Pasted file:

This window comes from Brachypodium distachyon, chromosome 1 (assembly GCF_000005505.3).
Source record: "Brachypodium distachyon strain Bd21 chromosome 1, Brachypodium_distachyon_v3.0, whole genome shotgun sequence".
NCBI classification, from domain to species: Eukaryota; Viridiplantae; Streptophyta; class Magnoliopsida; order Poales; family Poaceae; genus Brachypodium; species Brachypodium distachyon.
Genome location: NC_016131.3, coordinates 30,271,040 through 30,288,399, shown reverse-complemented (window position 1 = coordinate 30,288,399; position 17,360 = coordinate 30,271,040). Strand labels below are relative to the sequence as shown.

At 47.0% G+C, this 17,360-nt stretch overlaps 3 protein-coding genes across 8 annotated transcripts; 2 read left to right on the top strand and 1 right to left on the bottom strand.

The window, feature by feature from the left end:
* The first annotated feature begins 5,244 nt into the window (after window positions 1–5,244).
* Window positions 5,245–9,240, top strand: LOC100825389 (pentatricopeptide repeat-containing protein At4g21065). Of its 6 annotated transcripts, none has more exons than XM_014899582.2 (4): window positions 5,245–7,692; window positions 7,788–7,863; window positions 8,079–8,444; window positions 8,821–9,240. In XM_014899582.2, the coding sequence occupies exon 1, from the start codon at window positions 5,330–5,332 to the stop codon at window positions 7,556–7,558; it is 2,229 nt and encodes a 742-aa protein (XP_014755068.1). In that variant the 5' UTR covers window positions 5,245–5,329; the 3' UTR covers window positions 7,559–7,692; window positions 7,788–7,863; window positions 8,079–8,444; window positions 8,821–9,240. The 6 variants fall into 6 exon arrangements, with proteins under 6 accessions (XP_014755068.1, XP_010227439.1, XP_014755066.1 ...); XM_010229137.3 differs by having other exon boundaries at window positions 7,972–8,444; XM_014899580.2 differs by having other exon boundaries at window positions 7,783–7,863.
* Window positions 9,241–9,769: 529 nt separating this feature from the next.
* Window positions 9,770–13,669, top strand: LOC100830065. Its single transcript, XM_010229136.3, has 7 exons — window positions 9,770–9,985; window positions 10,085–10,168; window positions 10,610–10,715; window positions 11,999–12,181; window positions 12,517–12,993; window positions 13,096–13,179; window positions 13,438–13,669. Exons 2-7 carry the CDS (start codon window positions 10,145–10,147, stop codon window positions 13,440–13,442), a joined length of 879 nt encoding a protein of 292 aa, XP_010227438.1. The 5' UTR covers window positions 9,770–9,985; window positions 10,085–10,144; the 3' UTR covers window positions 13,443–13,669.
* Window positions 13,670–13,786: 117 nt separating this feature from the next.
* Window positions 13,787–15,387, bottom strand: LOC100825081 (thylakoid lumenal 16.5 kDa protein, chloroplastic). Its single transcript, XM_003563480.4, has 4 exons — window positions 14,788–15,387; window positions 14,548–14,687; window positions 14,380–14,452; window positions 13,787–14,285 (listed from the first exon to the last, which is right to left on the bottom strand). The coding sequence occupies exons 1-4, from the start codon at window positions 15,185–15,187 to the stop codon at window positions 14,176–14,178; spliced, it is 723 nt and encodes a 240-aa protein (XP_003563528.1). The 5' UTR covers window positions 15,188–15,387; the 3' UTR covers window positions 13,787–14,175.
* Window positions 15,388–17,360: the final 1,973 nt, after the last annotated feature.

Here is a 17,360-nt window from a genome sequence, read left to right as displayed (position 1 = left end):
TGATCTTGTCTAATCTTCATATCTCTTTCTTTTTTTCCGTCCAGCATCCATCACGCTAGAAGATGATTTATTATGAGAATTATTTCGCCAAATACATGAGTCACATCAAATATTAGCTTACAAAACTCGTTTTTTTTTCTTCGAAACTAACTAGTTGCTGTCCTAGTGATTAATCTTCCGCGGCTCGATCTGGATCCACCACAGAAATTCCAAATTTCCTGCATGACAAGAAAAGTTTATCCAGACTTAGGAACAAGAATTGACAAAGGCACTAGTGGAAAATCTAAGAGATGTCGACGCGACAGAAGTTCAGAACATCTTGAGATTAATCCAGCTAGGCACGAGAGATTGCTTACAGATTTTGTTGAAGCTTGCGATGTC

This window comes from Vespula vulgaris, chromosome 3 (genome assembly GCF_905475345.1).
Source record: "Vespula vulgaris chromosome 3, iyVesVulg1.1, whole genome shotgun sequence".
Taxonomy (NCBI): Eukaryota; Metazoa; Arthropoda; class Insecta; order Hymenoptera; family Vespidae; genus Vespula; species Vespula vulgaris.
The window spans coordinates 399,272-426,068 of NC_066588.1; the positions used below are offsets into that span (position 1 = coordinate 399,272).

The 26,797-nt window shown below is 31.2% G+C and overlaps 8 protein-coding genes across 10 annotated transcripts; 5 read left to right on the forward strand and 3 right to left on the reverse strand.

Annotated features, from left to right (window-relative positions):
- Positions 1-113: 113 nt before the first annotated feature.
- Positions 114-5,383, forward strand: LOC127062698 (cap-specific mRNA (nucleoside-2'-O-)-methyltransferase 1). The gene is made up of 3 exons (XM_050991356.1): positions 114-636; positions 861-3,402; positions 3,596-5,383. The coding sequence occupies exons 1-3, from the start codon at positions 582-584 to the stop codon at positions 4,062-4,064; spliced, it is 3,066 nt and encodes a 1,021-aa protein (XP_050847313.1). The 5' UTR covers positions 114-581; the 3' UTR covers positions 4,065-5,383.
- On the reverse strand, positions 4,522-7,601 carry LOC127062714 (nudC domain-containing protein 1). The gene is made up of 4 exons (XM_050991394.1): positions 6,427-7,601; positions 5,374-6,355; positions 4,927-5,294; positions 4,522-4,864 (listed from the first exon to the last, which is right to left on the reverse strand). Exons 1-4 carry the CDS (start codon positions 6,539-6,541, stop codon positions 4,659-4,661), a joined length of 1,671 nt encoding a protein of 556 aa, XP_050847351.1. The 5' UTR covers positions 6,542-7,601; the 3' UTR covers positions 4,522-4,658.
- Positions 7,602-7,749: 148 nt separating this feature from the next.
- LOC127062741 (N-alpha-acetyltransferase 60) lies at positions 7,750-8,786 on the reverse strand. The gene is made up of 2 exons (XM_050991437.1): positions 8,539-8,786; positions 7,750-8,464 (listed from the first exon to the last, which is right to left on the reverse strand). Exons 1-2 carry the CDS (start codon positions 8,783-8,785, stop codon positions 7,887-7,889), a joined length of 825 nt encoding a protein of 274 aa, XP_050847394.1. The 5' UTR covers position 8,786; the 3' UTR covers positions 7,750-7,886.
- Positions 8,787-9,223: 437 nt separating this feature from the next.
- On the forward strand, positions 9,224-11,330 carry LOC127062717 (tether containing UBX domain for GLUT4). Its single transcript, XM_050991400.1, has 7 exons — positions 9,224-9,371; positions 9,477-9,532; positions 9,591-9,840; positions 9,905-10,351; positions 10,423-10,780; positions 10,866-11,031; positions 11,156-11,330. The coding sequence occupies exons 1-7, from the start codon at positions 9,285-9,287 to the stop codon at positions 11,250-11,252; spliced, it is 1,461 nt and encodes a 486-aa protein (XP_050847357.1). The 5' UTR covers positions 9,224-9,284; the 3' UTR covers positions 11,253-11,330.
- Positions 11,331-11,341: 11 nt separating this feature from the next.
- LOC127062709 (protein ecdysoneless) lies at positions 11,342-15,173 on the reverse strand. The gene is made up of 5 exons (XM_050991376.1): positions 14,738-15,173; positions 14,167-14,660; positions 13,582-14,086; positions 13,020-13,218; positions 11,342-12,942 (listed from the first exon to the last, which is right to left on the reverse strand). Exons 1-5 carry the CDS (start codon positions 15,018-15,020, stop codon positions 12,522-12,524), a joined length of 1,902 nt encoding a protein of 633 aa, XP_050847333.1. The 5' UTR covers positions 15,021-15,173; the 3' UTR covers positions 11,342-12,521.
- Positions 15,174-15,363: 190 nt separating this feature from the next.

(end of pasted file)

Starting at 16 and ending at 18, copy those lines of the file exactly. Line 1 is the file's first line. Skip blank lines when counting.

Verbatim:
This window comes from Vespula vulgaris, chromosome 3 (genome assembly GCF_905475345.1).
Source record: "Vespula vulgaris chromosome 3, iyVesVulg1.1, whole genome shotgun sequence".
Taxonomy (NCBI): Eukaryota; Metazoa; Arthropoda; class Insecta; order Hymenoptera; family Vespidae; genus Vespula; species Vespula vulgaris.